- Why doesn’t everyone contribute to an IRA? You must have earned income to contribute to any type of IRA. The only exception is if you are married, and your spouse does not have earned income, you can contribute to a spousal IRA on their behalf.
- What is an IRA rollover and why would you want to do one? A rollover is simply the process of moving your retirement savings from your retirement plan at work (from a 401(k), profit-sharing plan, etc.) into an IRA. You typically do this when you leave the company.
- What are the benefits to rolling over into an IRA, as compared to leaving funds in a company-sponsored plan? IRAs typically provide more investment choices, and, you may be able to find investment choices with lower fees than the funds in your company plan.
- What is the 60-day rule? When you move funds from one IRA or company plan to a new IRA, funds must be deposited in the new IRA account no later than 60 days from the time they were withdrawn from the old one. If you do not do this, the funds will be taxed. (There are exceptions in which case you can apply for a waiver.)
- Can I move funds into an IRA from a company retirement plan while I’m still working? Most company retirement plans do not allow an employee to do this. I advise clients to call their plan sponsor and ask if they allow “in-service distributions.”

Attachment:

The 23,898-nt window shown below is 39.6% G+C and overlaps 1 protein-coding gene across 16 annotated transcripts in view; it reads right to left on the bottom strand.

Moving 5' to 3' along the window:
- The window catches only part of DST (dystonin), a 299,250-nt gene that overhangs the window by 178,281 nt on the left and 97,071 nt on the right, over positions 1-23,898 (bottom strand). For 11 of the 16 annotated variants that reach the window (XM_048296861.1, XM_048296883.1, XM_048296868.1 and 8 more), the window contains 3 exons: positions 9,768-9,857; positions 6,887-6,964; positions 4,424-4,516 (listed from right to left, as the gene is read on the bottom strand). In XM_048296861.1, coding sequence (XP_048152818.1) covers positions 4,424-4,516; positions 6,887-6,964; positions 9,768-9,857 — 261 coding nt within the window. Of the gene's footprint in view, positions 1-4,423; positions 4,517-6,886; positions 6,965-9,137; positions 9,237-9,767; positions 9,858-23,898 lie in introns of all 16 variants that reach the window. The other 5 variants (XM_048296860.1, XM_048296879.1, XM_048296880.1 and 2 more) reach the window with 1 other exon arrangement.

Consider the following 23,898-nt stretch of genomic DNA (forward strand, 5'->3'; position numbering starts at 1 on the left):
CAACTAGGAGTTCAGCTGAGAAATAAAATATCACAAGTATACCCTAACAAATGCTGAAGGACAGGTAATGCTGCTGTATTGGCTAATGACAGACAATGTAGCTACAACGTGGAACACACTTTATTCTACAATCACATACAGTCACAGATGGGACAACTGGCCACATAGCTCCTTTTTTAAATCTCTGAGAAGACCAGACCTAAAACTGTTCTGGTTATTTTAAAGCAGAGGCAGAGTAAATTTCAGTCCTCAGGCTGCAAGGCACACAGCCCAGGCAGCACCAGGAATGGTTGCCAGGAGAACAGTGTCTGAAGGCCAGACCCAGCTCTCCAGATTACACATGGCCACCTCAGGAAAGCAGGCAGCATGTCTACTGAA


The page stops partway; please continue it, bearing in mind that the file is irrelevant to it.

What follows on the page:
- What should I do with my company-sponsored plan if I leave that employer? Depending on your own situation, it could make sense to rollover funds into an IRA. Read the documents from your plan’s sponsor carefully. To avoid tax withholding, choose a direct IRA rollover with a check made payable to the new financial institution. If you do not do a direct IRA rollover, 20% of the amount will be withheld for federal taxes. Although most people think of an IRA rollover as moving funds from a 401(k) to an IRA, there is also a reverse rollover where you move IRA money back into a 401(k) plan. This could be a wise option if your employer offers good fund choices with low fees.
- What is the difference between an IRA rollover and an IRA transfer? An IRA transfer occurs when you move IRA funds from one financial institution directly to another. As long as there is no distribution payable to you, then the transfer is tax-free. A rollover is when you move funds from a company plan, such as a 401(k) or 403(b) to an IRA.
- What if I have a financial emergency and have to access funds in an IRA? You are allowed, within any 12-month period, to withdraw funds but you must redeposit these funds within 60 days to avoid being taxed and penalized (if you are under age 59½).
- What happens if I inherit an IRA? IRAs inherited from spouses can be moved into your own IRA, or you can keep it as an inherited IRA, but funds from IRAs inherited from non-spouses must be withdrawn within a specified amount of time (and will be taxed).
- What is the most common IRA Rollover/IRA Transfer mistake? In addition to not executing rollovers within 60 days, sometimes we see mistakes in how the transactions are reported to the IRS. We counsel clients to pay close attention to documentation regarding rollovers. Occasionally, plan custodians incorrectly report the transaction on the 1099-R form. To ensure you aren’t taxed on an IRA rollover or transfer, carefully explain any IRA rollover or transfer transactions to your tax preparer.
These are some of the ins-and-outs related to IRAs. I’m sure you’ll agree that there are a lot of details. There is no shame in not knowing, and its always better to ask questions ahead of time before making a mistake that can hurt your future finances.